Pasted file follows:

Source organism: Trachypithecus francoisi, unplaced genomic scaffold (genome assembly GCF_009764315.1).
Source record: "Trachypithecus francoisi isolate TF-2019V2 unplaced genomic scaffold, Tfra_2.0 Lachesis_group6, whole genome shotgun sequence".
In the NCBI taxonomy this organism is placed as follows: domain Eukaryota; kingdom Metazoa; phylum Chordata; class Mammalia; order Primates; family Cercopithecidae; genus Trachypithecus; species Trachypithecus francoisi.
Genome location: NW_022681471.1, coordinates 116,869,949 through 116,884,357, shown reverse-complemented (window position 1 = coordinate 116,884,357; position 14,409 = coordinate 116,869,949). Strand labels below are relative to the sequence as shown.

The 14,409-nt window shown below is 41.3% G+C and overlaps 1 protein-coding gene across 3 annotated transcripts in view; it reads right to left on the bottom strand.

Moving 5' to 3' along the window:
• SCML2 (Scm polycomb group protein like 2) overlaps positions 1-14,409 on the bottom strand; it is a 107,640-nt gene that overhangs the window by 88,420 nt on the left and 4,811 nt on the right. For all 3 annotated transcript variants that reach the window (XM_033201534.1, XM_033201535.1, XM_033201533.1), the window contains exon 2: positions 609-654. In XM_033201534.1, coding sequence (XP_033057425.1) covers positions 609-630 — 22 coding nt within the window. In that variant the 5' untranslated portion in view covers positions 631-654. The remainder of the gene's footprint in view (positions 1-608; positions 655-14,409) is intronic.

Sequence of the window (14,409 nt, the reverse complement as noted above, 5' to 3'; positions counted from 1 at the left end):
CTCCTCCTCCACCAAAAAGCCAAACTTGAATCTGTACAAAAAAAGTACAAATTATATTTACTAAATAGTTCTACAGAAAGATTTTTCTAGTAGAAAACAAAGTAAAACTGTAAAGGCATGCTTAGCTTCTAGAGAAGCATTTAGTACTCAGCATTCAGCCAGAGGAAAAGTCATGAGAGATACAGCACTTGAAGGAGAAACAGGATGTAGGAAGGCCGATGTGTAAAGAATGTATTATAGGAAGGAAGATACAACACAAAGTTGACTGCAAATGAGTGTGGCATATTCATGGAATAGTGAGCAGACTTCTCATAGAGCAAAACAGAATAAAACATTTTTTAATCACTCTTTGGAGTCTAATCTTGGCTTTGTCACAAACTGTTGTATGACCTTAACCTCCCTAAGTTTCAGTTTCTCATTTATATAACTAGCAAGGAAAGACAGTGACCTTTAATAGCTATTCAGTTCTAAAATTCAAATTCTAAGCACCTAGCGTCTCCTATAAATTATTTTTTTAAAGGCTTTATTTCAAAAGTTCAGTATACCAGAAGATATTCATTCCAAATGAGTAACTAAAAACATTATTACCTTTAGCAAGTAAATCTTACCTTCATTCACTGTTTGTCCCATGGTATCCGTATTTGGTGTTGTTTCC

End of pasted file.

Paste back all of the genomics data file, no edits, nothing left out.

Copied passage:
Source organism: Trachypithecus francoisi, unplaced genomic scaffold (genome assembly GCF_009764315.1).
Source record: "Trachypithecus francoisi isolate TF-2019V2 unplaced genomic scaffold, Tfra_2.0 Lachesis_group6, whole genome shotgun sequence".
In the NCBI taxonomy this organism is placed as follows: domain Eukaryota; kingdom Metazoa; phylum Chordata; class Mammalia; order Primates; family Cercopithecidae; genus Trachypithecus; species Trachypithecus francoisi.
Genome location: NW_022681471.1, coordinates 116,869,949 through 116,884,357, shown reverse-complemented (window position 1 = coordinate 116,884,357; position 14,409 = coordinate 116,869,949). Strand labels below are relative to the sequence as shown.

The 14,409-nt window shown below is 41.3% G+C and overlaps 1 protein-coding gene across 3 annotated transcripts in view; it reads right to left on the bottom strand.

Moving 5' to 3' along the window:
• SCML2 (Scm polycomb group protein like 2) overlaps positions 1-14,409 on the bottom strand; it is a 107,640-nt gene that overhangs the window by 88,420 nt on the left and 4,811 nt on the right. For all 3 annotated transcript variants that reach the window (XM_033201534.1, XM_033201535.1, XM_033201533.1), the window contains exon 2: positions 609-654. In XM_033201534.1, coding sequence (XP_033057425.1) covers positions 609-630 — 22 coding nt within the window. In that variant the 5' untranslated portion in view covers positions 631-654. The remainder of the gene's footprint in view (positions 1-608; positions 655-14,409) is intronic.

Sequence of the window (14,409 nt, the reverse complement as noted above, 5' to 3'; positions counted from 1 at the left end):
CTCCTCCTCCACCAAAAAGCCAAACTTGAATCTGTACAAAAAAAGTACAAATTATATTTACTAAATAGTTCTACAGAAAGATTTTTCTAGTAGAAAACAAAGTAAAACTGTAAAGGCATGCTTAGCTTCTAGAGAAGCATTTAGTACTCAGCATTCAGCCAGAGGAAAAGTCATGAGAGATACAGCACTTGAAGGAGAAACAGGATGTAGGAAGGCCGATGTGTAAAGAATGTATTATAGGAAGGAAGATACAACACAAAGTTGACTGCAAATGAGTGTGGCATATTCATGGAATAGTGAGCAGACTTCTCATAGAGCAAAACAGAATAAAACATTTTTTAATCACTCTTTGGAGTCTAATCTTGGCTTTGTCACAAACTGTTGTATGACCTTAACCTCCCTAAGTTTCAGTTTCTCATTTATATAACTAGCAAGGAAAGACAGTGACCTTTAATAGCTATTCAGTTCTAAAATTCAAATTCTAAGCACCTAGCGTCTCCTATAAATTATTTTTTTAAAGGCTTTATTTCAAAAGTTCAGTATACCAGAAGATATTCATTCCAAATGAGTAACTAAAAACATTATTACCTTTAGCAAGTAAATCTTACCTTCATTCACTGTTTGTCCCATGGTATCCGTATTTGGTGTTGTTTCC